Measuring the Efficiency of Schools
Education Week’s “On Performance” blog explores new ideas for measuring school effectiveness this week. Justin Baeder suggests looking at a school’s success through its efficiency, rather than solely through overall achievement.
“An efficient school is one that can educate students better with less money, relative to how other schools do with similar students and similar funding,” Baeder writes. “If we can figure out what works - what's ‘efficient’ - it would follow that we can sustainably replicate it.”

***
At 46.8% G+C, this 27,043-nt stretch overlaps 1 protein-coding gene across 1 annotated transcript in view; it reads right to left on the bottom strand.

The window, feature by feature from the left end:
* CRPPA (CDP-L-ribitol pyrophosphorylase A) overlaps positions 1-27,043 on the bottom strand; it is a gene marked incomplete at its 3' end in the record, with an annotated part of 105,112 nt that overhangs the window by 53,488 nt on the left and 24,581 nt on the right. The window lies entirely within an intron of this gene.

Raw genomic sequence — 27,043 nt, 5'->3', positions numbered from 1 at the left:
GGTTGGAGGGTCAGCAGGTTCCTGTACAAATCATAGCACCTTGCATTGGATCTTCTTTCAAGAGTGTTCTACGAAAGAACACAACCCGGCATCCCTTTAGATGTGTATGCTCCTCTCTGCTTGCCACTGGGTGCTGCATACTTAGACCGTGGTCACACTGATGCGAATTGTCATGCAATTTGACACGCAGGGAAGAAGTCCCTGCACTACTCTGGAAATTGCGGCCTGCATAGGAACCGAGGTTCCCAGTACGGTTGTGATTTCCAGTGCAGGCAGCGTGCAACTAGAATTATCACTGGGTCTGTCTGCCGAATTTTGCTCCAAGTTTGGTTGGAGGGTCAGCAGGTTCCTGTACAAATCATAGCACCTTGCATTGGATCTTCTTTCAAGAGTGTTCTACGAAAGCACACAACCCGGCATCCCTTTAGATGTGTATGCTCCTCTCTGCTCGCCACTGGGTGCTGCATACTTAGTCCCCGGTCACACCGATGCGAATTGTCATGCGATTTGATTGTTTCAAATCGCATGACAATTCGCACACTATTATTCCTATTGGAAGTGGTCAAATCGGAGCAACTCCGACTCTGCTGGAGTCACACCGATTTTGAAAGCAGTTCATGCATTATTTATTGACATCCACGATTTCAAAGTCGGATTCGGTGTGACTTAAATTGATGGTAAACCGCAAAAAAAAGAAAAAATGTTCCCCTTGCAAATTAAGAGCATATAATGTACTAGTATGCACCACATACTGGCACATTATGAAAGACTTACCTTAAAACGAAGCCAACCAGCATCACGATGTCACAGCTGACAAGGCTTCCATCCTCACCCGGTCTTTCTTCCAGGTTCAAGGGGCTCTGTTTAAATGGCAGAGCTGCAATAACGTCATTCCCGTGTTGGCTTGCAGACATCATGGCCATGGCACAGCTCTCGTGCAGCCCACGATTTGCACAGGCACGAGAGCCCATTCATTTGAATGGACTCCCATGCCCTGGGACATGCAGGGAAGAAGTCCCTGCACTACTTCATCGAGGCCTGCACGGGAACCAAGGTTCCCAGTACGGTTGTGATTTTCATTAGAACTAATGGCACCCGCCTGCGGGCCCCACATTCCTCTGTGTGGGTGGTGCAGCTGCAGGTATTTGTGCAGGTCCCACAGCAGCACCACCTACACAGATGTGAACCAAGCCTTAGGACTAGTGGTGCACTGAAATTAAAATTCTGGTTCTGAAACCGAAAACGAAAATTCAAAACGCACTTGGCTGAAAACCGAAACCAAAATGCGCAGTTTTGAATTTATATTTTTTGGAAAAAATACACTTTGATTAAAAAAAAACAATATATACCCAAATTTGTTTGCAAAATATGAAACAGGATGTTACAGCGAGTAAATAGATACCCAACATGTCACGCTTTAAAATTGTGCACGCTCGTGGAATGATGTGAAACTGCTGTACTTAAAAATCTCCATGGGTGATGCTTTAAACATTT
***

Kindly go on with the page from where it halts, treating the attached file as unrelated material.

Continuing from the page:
Baeder argues that although innovative education models may produce higher test scores, they are often too expensive to be replicated on a larger scale. Likewise, if schools that serve upper-middle-class students are receiving the same amount of money as schools serving high-poverty populations, the efficiency gap may continue to widen.
“There's of course the important point that the purpose of education isn't to turn dollars into test scores,” Baeder concludes. “It's to educate students, and to prepare them for citizenship and adulthood. We should be careful not to confuse our purposes with our metrics. But I think we should give efficiency measures a try.”
Read the full blog post here.